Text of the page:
Essential Italian Verbs: Essere and Avere
Verbs are a crucial part of any language. Try to make a sentence without using one and you will realize that they are truly indispensable. The more of them you know, the better you can express yourself. Having said that, there are two Italian verbs which can be considered the most useful due to their versatility. I am talking about “essere” and “avere”.
Essere – to be
“Essere, o non essere, questo è il dilemma” says Shakespeare’s Hamlet in the Italian translation of the famous quote. The “to be or not to be” monologue may not be essential for your language survival, but it contains arguably the most important verb in the Italian language. As luck would have it, this verb is also irregular. Without further ado, this is how “essere” conjugates.
The present tense (presente)
Io sono – I am Noi siamo – We are
Tu sei – You are Voi siete – You are
Lui, lei è – He, she is Loro sono – They are
The past tense (imperfetto)
Io ero – I was Noi eravamo – We were
Tu eri – You were Voi eravate – You were
Lui, lei era – He, she was Loro erano – They were
The future tense (futuro semplice)
Io sarò – I will be Noi saremo – We will be
Tu sarai – You will be Voi sarete – You will be
Lui, lei sarà – He, she will be Loro saranno – They will be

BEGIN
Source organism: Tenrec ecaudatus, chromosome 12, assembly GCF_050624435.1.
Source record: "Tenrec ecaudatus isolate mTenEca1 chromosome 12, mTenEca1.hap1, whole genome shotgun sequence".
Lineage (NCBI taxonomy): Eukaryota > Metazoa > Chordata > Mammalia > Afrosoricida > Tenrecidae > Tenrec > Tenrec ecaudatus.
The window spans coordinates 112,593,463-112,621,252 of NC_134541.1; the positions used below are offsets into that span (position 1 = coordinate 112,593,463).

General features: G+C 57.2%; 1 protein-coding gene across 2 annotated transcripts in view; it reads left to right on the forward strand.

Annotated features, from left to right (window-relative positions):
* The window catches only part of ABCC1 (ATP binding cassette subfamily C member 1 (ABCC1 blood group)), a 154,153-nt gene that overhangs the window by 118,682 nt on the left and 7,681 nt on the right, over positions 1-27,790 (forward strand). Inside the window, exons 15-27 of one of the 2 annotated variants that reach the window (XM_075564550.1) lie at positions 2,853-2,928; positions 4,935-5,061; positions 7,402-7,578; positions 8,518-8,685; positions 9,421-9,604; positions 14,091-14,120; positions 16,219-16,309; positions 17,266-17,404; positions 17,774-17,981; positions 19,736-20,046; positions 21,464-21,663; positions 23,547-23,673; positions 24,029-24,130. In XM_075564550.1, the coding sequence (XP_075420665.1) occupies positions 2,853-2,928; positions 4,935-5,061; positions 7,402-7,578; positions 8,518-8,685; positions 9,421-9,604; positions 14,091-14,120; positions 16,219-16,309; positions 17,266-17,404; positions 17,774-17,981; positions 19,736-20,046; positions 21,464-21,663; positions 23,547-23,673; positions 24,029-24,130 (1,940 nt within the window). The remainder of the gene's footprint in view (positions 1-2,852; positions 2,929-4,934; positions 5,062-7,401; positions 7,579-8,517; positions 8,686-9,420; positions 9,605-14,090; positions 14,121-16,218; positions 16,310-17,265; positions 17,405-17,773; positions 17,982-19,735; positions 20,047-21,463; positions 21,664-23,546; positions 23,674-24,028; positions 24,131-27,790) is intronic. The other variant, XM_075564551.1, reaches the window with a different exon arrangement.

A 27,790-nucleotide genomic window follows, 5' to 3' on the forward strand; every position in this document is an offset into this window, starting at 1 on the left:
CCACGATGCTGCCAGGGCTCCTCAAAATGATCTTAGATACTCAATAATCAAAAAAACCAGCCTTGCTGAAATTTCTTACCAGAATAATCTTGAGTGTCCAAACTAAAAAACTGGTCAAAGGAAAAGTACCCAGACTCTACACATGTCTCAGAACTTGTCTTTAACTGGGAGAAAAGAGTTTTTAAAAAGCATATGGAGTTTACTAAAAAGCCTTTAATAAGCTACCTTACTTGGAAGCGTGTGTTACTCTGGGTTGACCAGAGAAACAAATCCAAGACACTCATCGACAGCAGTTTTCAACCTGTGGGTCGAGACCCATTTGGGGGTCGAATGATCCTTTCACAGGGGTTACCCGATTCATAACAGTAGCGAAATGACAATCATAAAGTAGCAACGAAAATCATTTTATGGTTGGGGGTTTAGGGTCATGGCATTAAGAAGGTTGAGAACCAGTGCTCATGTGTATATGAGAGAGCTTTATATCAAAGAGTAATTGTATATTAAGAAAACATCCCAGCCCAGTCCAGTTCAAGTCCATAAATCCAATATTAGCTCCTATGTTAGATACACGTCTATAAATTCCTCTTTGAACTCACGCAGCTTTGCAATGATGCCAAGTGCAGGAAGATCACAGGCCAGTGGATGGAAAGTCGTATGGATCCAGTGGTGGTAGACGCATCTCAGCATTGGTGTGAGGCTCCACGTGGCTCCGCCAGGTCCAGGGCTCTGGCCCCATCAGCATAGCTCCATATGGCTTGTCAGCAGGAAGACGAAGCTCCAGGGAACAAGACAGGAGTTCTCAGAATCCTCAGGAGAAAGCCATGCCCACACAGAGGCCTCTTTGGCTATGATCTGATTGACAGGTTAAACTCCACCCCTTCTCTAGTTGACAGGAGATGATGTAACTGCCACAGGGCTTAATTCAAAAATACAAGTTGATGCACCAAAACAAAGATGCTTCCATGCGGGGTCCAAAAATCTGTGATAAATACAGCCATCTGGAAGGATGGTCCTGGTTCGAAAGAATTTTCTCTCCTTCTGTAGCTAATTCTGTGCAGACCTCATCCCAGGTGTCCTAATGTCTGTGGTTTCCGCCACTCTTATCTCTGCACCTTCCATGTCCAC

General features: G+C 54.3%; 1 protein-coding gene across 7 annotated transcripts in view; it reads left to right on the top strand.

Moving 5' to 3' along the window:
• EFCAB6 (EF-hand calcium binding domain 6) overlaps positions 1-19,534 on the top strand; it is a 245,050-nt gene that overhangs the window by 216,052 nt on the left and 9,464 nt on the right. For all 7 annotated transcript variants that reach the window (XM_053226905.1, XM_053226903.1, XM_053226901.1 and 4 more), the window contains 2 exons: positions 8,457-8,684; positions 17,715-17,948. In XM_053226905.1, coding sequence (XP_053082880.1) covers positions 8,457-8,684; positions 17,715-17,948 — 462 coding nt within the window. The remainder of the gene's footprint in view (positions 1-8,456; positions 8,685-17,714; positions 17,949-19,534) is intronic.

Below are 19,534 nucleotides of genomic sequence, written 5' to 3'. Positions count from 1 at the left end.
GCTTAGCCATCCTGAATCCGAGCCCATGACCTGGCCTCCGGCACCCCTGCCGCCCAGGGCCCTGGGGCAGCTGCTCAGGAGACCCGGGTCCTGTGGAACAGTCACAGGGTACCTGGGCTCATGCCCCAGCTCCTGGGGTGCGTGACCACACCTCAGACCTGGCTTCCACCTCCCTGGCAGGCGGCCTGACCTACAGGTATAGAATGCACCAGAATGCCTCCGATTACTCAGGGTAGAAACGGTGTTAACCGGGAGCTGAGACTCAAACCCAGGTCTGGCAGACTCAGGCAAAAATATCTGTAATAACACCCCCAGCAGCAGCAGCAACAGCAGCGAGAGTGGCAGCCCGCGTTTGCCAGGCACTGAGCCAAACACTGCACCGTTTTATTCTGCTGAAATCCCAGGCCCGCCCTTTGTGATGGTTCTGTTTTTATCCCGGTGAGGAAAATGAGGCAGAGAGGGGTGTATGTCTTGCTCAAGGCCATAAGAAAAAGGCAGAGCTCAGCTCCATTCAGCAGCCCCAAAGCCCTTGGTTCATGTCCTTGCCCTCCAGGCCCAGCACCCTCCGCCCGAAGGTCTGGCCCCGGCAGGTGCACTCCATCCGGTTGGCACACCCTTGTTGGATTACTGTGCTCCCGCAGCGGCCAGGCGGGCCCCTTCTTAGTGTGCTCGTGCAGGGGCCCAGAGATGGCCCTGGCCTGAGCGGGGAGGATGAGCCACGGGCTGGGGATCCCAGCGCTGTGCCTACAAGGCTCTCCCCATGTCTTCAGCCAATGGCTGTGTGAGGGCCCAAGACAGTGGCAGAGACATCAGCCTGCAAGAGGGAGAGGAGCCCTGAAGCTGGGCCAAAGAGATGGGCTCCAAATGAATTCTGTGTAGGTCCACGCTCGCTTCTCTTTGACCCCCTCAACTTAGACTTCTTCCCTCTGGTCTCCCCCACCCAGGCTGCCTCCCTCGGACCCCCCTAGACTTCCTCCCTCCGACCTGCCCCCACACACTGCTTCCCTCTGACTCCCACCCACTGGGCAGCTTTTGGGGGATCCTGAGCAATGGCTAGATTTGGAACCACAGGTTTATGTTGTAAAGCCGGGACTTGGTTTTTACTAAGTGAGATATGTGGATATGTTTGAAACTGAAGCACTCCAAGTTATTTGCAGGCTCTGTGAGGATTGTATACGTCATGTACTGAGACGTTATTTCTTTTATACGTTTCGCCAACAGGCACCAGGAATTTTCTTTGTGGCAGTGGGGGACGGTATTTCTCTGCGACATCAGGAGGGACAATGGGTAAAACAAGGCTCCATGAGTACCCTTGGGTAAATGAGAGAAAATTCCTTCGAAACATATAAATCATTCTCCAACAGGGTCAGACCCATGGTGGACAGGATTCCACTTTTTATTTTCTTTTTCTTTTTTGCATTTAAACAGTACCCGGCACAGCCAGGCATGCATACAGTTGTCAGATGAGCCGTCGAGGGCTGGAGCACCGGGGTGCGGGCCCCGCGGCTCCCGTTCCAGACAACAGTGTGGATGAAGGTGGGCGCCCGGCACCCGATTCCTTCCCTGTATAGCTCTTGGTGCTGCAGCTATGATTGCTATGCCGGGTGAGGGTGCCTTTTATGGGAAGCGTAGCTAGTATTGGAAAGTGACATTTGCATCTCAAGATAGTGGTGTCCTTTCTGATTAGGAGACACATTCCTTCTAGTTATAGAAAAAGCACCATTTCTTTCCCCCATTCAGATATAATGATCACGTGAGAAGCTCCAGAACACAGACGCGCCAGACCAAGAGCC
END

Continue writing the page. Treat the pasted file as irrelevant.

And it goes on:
Please remember that in Italian, unlike in English, the use of personal pronouns like io (I), tu (you) etc. with verbs is not required. On the contrary! It sounds artificial to use them as the form of the verb itself indicates who it is referring to.
The verb “essere” has multiple uses. Thanks to this Italian verb we can…
Talk about nationality:
Sono americano – I am American (singular, male)
Siamo brasiliane – We are Brazilians (plural, female)
Talk about feelings:
Ero arrabbiata – I was angry (singular, female)
Marta è stanca – Marta is tired (singular, female)
Introduce ourselves or someone else:
Sono Angela – I am Angela
Questo è mio marito – This is my husband
“Essere” is also used in various expressions:
Essere in ritardo – To be late: Siete in ritardo! – You are late! (plural)
Essere contro – to be against something: Siamo contro ogni discriminazione – We are against any discrimination
Essere in pensione – to be retired: Andre è gia in pensione – Andrea has already retired.
“Essere” can also be used as an auxiliary (“helping”) verb to form compound (composed of two or more parts) tenses. I know it may seem complicated but please don’t panic. You already know some compound tenses as they exist in English. Let us take Present Perfect as an example. In the sentence “I have just eaten”, the verb “have” is an auxiliary and in a way, helps the verb “eat” to convey a certain meaning. The idea behind Italian compound tenses is the same. To properly form sentences in them, you need to learn how to conjugate “essere” as shown above, in past (imperfetto), present (presente) and future (futuro semplice). “Essere” is used in the following frequently used compound tenses.
Past tense, passato prossimo
To form a sentence in passato prossimo you need an auxiliary verb in the present tense, in this case “essere”, and a form of the actual Italian verb we want to use called participio passato (e.g. uscire = uscito). Have a look at the following examples:
Sono andata al cinema ieri – I went to the cinema yesterday
Luigi è partito due settimane fa – Luigi left two weeks ago
Ci siamo divertiti un sacco – We had a lot of fun
Another past tense, trapassato prossimo